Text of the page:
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Musharraf may need heart surgery, says media report
Friday January 3, 2014 9:51 PM, IANS

Former Pakistan president Pervez Musharraf, who was admitted to a military hospital following a heart problem Thursday, might require to undergo angioplasty or bypass surgery, a media report said Friday.

Musharraf's three heart vessels are blocked and he would either require an angioplasty or a heart bypass, Dawn online quoted sources in the medical board that examined him as saying.

The options of his treatment in Dubai or London were also being considered, the report said.

After failing, for the second time in 10 days, to appear Wednesday in the special court formed to try him on charges of high treason, Musharraf was being taken to the court Thursday when he complained of a "heart problem" and was then shifted to the Armed Forces Institute of Cardiology (AFIC) in Rawalpindi.

Earlier Friday, Musharraf's counsel Ahmed Raza Kasuri said the former military ruler was being treated at the hospital's intensive care unit (ICU).

Musharraf was undergoing extreme mental stress which led to the chest pains and his current medical condition, the Dawn report said.

He is currently being administered blood-thinning medication.

No official statement has been issued by the army-run hospital about Musharraf's condition so far.

According to media reports, the option of shifting Musharraf abroad for treatment was under consideration but a decision in this regard would be taken only after his medical report is made available by the hospital.

Meanwhile, a petition was filed in the Islamabad High Court Friday to prevent the former army ruler from going abroad for medical treatment.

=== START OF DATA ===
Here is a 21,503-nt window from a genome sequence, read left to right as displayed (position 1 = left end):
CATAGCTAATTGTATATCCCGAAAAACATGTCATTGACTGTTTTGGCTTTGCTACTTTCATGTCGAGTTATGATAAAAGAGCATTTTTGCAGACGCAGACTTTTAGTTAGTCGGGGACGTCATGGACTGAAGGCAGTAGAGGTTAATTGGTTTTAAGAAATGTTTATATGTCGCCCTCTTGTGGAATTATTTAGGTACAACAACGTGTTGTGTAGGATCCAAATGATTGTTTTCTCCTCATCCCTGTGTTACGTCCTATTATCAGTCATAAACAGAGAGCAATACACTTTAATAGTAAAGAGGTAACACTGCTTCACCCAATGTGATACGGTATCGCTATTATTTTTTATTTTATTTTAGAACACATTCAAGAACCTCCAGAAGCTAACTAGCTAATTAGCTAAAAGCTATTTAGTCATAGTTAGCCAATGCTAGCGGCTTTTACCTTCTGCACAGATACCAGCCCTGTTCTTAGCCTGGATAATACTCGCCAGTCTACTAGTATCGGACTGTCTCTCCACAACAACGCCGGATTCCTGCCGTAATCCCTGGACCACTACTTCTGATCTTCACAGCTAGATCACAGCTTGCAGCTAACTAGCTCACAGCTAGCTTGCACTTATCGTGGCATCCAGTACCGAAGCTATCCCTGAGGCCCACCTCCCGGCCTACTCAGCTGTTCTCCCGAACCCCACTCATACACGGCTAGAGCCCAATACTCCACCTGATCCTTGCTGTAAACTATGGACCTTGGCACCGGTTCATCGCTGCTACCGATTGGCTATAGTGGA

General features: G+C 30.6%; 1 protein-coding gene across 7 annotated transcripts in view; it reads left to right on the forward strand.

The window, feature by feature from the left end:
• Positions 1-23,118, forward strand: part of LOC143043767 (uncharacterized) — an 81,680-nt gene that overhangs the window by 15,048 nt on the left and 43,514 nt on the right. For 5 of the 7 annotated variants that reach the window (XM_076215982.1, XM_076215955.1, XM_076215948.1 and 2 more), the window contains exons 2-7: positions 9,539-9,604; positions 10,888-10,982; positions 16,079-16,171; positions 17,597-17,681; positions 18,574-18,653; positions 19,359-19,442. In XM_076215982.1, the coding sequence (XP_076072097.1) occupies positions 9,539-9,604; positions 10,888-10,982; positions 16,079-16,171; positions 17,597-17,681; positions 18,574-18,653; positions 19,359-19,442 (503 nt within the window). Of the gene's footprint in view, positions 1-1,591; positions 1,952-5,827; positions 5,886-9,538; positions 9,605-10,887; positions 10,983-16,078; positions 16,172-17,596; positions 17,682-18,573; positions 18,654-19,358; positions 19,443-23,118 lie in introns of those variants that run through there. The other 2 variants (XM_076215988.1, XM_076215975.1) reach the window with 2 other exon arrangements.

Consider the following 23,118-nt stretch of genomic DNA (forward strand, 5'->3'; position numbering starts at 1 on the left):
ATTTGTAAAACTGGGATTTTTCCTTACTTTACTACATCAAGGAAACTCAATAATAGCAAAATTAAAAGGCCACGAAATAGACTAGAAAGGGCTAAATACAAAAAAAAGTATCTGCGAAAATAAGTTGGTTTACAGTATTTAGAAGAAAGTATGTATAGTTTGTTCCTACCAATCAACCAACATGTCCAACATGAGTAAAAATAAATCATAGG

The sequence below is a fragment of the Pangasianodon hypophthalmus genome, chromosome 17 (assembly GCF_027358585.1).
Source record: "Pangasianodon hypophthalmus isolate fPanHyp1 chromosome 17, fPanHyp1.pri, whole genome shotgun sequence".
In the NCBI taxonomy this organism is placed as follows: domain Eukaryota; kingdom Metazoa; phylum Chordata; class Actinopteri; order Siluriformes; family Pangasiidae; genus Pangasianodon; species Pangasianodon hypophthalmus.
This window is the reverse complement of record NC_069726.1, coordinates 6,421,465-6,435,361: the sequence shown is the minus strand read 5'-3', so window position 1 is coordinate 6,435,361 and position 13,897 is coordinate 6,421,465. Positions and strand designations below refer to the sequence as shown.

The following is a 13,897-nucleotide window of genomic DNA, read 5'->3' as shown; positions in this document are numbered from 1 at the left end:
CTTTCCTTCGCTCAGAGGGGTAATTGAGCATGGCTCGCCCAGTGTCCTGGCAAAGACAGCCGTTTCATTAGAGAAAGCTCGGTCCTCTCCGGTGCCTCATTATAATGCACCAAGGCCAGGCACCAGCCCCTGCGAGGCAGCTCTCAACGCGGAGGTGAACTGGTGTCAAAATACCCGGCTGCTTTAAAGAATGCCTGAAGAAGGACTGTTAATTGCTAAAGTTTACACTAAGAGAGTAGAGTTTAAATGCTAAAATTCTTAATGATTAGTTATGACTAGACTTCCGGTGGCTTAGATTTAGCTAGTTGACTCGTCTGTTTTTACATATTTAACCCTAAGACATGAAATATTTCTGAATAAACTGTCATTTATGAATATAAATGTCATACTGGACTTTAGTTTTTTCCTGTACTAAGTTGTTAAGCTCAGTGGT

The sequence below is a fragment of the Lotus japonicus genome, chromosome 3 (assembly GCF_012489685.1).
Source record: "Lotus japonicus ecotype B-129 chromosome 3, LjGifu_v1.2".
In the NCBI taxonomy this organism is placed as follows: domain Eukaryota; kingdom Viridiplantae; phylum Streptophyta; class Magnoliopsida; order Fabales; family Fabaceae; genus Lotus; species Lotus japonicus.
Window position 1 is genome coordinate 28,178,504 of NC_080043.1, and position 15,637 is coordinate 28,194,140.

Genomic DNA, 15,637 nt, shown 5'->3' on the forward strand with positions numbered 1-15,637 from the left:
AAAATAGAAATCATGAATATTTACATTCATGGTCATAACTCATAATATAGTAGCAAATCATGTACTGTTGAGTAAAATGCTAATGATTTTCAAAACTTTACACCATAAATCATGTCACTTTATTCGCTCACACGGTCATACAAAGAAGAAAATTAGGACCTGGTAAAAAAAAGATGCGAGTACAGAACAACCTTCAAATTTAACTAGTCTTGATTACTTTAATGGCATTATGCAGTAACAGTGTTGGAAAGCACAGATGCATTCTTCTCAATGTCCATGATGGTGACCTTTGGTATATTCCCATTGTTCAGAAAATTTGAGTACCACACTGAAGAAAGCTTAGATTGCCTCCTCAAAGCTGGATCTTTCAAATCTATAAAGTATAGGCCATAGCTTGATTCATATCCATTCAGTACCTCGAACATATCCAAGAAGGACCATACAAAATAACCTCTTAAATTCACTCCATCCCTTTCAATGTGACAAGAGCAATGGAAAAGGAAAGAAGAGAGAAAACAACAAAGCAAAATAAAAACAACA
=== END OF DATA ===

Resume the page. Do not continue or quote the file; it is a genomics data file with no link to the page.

Petitioner Haroon Rasheed requested the court to instruct the interior ministry to ensure that the best medical facilities were made available to Musharraf and he should not be allowed to go abroad.

Haroon Rasheed is the son of Ghazi Abdul Rashid, cleric of Islamabad's Lal Masjid who was killed in a security operation in 2007 when Musharraf was the president.

Musharraf's name is still on the list of those people who cannot go abroad without the government's permission. A court has already turned down his request to remove his name from the Exit Control List (ECL) and advised him to approach the government.

But Minister of State for Education Muhammad Baligh-ur-Rehman said Friday that the government could not remove Musharraf's name from the ECL, reported the Associated Press of Pakistan (APP).

Talking to the media outside Parliament House, he said the court was the appropriate authority to remove the name of the former military dictator from the Exit Control List.

Prime Minister Nawaz Sharif announced in June the high treason case against the former military chief would be initiated for suspending the constitution.

Musharraf took over in a bloodless coup when he dismissed the government of Nawaz Sharif in 1999.

The 70-year-old currently lives in his farmhouse in Islamabad after getting bail in three high-profile cases, including the 2007 assassination of former prime minister Benazir Bhutto.

Musharraf, who stepped down in 2008 and went into exile, returned to Pakistan in March 2013 to contest in parliamentary elections. However, a court disqualified him from standing in the May 2013 elections, which his bette noire Nawaz Sharif won.

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